A business bromide says the customer is king. But that idea seems not to hold for the cable and satellite TV industry, where companies can rake in profits while treating customers more like serfs than royalty, according to a new University of Michigan survey released today.
Cable and satellite companies scored a 62 out of 100 on this year's University of Michigan's American Customer Satisfaction Index. That's down 1.6 percent from a year ago, and the lowest for any industry in the yearly survey of 80,000 consumers.
The airline industry had the second-lowest score at 63, a 3.1 percent decline.
Comcast Corp., which is based in Philadelphia, saw its cable TV score fall 6.7 percent to 56. DirecTV, a Comcast satellite competitor, did better with a score of 67, but that was still down 5.6 percent from a year ago.
"It's an interesting industry in the sense that it's actually one of the few where a company can do very well financially and have very unhappy customers," said Claes Fornell, director of Michigan's National Quality Research Center, which oversees the survey.
Basic cable rates rose 5 percent last year and have nearly doubled in the last decade, Fornell said. In this year's first quarter, Comcast added 75,000 new cable TV subscribers, a 49 percent increase, and posted an 80 percent rise in earnings over the previous first quarter.
The ability to raise prices while not improving service stems from limited competition, Fornell said.
Comcast and Time Warner this year divvied up customers that belonged to the failed Adelphia Communications, a temporary transition that often leads to complaints, he said.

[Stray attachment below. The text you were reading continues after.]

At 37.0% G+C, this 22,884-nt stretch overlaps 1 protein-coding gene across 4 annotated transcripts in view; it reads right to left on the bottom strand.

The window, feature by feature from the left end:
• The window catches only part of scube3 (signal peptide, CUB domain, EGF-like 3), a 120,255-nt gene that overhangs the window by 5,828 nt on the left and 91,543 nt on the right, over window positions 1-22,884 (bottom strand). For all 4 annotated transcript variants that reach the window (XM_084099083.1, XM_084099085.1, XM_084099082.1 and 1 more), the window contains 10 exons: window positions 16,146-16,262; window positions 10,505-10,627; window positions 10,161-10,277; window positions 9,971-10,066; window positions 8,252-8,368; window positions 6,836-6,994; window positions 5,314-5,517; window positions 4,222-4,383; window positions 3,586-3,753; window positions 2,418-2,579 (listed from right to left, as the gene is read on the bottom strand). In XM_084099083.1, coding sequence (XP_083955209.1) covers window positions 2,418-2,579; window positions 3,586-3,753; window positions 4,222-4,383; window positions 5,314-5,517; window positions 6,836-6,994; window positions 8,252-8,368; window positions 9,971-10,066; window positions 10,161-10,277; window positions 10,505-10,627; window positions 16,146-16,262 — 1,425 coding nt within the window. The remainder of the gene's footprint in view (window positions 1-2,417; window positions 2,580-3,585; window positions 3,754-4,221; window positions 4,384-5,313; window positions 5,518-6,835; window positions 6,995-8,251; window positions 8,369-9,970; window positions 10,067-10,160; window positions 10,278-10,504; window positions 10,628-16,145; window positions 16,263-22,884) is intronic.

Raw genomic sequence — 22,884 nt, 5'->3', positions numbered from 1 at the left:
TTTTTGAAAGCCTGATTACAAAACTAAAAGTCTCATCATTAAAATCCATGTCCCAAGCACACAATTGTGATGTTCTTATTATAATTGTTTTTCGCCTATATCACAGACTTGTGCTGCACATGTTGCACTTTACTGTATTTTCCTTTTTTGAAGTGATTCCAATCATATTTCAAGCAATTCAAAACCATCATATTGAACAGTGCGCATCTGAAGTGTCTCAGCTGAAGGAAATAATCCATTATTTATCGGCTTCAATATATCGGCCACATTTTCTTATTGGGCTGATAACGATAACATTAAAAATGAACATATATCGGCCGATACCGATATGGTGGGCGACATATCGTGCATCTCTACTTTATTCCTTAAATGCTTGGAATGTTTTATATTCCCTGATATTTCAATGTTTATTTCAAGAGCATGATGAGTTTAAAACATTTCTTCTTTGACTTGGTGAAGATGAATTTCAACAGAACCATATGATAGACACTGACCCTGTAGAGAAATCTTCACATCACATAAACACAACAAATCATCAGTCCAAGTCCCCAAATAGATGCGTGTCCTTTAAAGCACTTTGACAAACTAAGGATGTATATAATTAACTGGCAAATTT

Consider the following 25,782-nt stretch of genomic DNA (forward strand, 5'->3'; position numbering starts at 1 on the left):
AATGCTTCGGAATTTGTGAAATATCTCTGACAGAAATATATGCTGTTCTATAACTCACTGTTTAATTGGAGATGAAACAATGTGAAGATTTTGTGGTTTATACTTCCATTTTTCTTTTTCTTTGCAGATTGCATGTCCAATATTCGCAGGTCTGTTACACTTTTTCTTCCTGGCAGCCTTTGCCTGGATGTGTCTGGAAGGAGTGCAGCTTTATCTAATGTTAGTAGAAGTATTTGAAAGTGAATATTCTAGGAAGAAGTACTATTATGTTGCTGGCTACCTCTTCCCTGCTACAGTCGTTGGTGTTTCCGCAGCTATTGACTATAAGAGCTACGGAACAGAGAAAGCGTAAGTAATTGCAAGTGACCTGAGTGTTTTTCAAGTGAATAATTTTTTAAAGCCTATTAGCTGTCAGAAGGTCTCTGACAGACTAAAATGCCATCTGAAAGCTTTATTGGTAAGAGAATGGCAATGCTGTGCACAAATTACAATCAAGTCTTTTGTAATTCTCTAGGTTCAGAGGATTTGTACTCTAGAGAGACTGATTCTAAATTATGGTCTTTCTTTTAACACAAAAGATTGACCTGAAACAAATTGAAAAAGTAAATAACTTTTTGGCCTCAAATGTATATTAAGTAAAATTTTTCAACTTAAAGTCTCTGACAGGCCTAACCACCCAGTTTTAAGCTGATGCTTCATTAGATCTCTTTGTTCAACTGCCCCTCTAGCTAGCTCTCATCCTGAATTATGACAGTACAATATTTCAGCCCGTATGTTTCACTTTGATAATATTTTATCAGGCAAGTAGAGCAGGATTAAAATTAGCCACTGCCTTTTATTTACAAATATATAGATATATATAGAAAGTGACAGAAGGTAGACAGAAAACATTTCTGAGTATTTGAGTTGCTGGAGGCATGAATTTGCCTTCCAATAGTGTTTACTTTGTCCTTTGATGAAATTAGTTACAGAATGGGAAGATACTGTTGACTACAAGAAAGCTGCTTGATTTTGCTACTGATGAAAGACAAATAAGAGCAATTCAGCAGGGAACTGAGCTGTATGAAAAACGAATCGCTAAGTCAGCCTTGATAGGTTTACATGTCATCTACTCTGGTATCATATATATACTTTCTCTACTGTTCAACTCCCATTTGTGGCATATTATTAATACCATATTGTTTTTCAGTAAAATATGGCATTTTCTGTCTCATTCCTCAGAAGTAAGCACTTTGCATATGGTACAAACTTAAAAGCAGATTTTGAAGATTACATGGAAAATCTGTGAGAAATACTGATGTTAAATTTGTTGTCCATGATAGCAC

Comcast spokeswoman Jenni Moyer said the company is striving to improve customer service. Last year, it added 4,000 customer-service representatives and technicians, bringing the total to just under 40,000, and the company plans to hire more this year.
"We're putting a tremendous amount of money and effort into improving our customers' experience with us, and we know that we need to continue to work harder to increase customer satisfaction," she said. With about 25 million cable subscribers, Comcast must manage a huge customer base, she said.
Its employees interact with customers over the phone or in person 260 million times a year, she said.
A DirecTV spokesman said the company was proud to have scored higher than competitors but said it realized: "We still have work to do . . ."
Comcast's poor performance is typical of the cable industry. Its closest rival in size, Time Warner Cable, with 13.4 million subscribers, earned a score of 58 in the Michigan survey, a decline of almost 5 percent.
The survey did not rate TV services provided by phone companies such as Verizon Communications Inc. because their market share is too small.
But for the second year, the survey compared phone services offered by cable companies, which have recently started competing in that business.
Comcast's phone-service rating fell 2.9 percent to 67. Verizon's score improved this year, to 72, a 4.3 percent increase. Verizon spokesman Mark Marchand chalked up the improvement to continuing technology investment.
Fornell speculated that the bundles of phone, internet and TV service that Comcast and others began offering about a year ago at an introductory rate of $100 monthly may have reduced satisfaction when customers realize that an outage potentially means losing phone, TV and Internet.
Karen Jefferies of Middletown Township, Delaware County, said she experienced frequent outages of her Comcast phone service for several months last year.
"It was like living in a Third World country," she said. Customer service representatives were never familiar with her problem despite previous calls and service visits. Eventually, the problem disappeared.
Molly Schanz, director of Comcast's call center in Northeast Philadelphia, said customer-service representatives should be able to find information about past calls. The company has added a second screen at every station so that they can look up information more easily.
Schanz, who has worked for Comcast for 19 years, has managed to turn disgruntled customers into happy ones.
Carla Zambelli of Lower Merion found Schanz through the township after experiencing several difficulties with Comcast, including missed appointments.
She said Schanz quickly fixed problems.
"Molly is a paradigm when it comes to customer service," Zambelli said, "and she's really super-nice, and I think through her, things have gotten better."